Summary of Hubbard's military record

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Index of L.Ron Hubbard's entire military record in:
  original sequence
approximate date sequence
sorted by subject and date
Text transcript of the
Board of Investigation on firing of shots from USS PC 815

Welcome Aboard, Mr. Hubbard! I'll just take those records for you and Ensign Jones will escort you to the wardroom.

Now, let's see what kind of fine officer material we have here. Rips open envelope and looks at record.


There seems to be a 1942 letter of indebtedness from a Mr. Dave Margolis. This letter states that Mr. Hubbard failed to pay Mr. Margolis for a military uniform in the amount of $130.75.

Here is a 1943 letter of indebtedness, again from Mr. Margolis. Mr. Hubbard has progressed. The bill a year later was down to $120.75 And another unpaid bill from Ryders in Australia.

Here are a series of letters from the First National Bank of Ketchikan, trying to catch up with a certain Mr. Hubbard who walked off with $265.00. Mr. Hubbard seems to have kept the Naval Bureaucracy busy with all these letters. He let them know who was responsible for his "small and irregular payments" in his letter of 28 October 1942. It was now the government's fault for not paying him the money to which he would like to be accustomed.

Apparently money is not the only thing that Mr. Hubbard walked away with.

Here are a series of endorsements about a sub-machine gun Mr. Hubbard checked out in Australia but never returned. The strange thing about these endorsements is that they are only the paper trail in Hubbard's service jacket of the actual letter. The copies of the letters from Australia and of the letter from Hubbard explaining the loss seem to have turned up missing from Hubbard's service jacket. Missing, as in "removed." Whoever removed the letters, though, was not familiar enough with Navy administration to also remove the endorsements, which serve as a paper trail of the letters. The mode of transport for a Navy service jacket is that it is commonly carried by the service member when that member is transferred from station to station. There are six endorsements to these letters in Hubbard's service jacket, including one from the "Officer Performance Division" in Washington, D.C.


It seems that one of Hubbard's main methods for paying off his debt was to accumulate mileage by transporting his wife and two children back and forth across the United States. The travel claims are too numerous to look at in detail, but he has certainly been a busy bee in this area. He was moving so much that the addresses in between submitting travel claims would change. He seems to have had some difficulty transporting his family back and forth between temporary duty stations and still collect on it, an accomplishment I'm sure all service people would like to achieve.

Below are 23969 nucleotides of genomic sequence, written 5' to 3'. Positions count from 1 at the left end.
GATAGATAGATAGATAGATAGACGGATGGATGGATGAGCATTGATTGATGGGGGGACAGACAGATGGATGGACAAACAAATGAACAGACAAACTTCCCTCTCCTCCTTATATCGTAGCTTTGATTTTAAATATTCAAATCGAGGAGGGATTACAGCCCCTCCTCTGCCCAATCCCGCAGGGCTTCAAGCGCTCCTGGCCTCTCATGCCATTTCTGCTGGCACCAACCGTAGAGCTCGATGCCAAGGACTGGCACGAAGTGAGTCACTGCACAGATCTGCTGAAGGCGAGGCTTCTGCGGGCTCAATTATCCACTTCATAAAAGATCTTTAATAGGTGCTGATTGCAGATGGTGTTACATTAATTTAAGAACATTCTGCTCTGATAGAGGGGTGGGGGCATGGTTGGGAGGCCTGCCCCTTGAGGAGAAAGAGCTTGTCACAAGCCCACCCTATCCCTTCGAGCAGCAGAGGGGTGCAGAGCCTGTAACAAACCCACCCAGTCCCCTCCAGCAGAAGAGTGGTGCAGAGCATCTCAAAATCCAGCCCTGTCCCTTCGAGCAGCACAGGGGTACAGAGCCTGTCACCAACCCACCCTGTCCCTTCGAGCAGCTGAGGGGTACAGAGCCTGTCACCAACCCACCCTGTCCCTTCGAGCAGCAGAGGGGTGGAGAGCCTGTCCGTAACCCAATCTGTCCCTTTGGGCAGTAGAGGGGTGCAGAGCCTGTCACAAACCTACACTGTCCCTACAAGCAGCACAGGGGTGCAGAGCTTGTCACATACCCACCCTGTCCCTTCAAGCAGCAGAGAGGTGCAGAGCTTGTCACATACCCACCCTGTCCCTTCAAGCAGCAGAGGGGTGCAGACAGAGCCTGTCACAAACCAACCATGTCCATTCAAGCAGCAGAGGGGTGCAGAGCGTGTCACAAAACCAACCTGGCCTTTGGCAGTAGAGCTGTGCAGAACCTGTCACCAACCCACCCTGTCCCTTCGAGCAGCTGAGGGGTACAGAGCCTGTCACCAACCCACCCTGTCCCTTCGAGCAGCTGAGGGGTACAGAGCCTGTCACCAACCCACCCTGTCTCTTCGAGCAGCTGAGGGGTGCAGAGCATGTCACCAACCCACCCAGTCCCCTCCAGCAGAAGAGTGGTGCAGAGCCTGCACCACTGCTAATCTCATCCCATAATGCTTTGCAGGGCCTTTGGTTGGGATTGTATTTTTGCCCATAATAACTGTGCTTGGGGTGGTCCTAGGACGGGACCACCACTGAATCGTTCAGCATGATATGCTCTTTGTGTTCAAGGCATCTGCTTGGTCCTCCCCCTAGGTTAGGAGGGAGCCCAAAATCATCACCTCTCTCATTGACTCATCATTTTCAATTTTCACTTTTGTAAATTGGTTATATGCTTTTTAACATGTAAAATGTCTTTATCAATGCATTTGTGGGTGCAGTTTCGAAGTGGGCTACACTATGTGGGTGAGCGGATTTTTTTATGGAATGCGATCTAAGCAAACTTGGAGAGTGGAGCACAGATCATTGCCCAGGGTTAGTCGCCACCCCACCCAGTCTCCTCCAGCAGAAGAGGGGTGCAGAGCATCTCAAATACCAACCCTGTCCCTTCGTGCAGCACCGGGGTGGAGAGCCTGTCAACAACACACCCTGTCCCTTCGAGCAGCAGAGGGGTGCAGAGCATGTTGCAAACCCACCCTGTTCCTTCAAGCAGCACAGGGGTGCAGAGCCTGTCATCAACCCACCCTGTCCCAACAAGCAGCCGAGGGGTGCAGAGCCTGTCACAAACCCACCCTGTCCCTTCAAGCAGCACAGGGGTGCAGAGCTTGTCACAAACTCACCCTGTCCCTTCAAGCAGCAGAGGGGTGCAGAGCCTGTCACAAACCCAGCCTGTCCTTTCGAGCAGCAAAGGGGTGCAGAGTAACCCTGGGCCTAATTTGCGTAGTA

Here is another 1942 report from Australia has turned up missing, and a copy of it had to be requested via radio-telecommunications. The Naval Attache Melbourne had found Hubbard "unsatisfactory for any assignment" and sent him back to the continental USA.

Within six months, Hubbard's new boss "urgently" wanted Hubbard removed from command. This time the report of September 25, 1942 did not turn up missing, but somehow it managed to stay in Hubbard's service jacket, along with a copy of Hubbard's complaint about it.

Nine months after that, in June of 1943, Mr. Hubbard was the subject of a 72-page dissertation on how not to pick artillery targets. His admiral was reacting to a complaint from the Mexican authorities. Key question: "Did either of those buildings resemble a hotel?"

It looks like one result of Hubbard's escapades in Mexico was that he was again relieved of command after receiving an official letter of admonition, this one specified that it was to stay in his service jacket. This one did not stray.

Fitness Reports - Officer evaluations

Most places Hubbard did not stay long enough to get evaluated, and his bosses duly reported that. Anywhere he stayed longer than several weeks, he was given average Navy officer evaluations, with an average of only one horrible exception per year.

July 7, 1943 - "lacking in essential qualities of judgment, leadership and cooperation"

pd fm 21 Jul to 28 Sep 1944, shakedown, Navigator, Trng Officer, Chief Censor, Spanish, Japanese
p. 2, recommended for promotion when due "temperamental, often has his feelings hurt"

October 3, 1945 failed to qualify physically for temporary appointment to Lieutenant Commander. He offered to be physically qualified if he could get the promotion.


There are a series of documents from April and June of 1941 of how Hubbard lined up a job for himself. Two qualifications he did not have to make up were that he was white and male The others took some imagination. He got good recommendations from college professors. Perhaps they felt sorry for him because of his poor grades. In any case the requirement for formal education was waived in Hubbard's case. In view of the disciplinary problems he caused and the jetstream of debt he left behind, perhaps waiving his requirements was not such a great idea.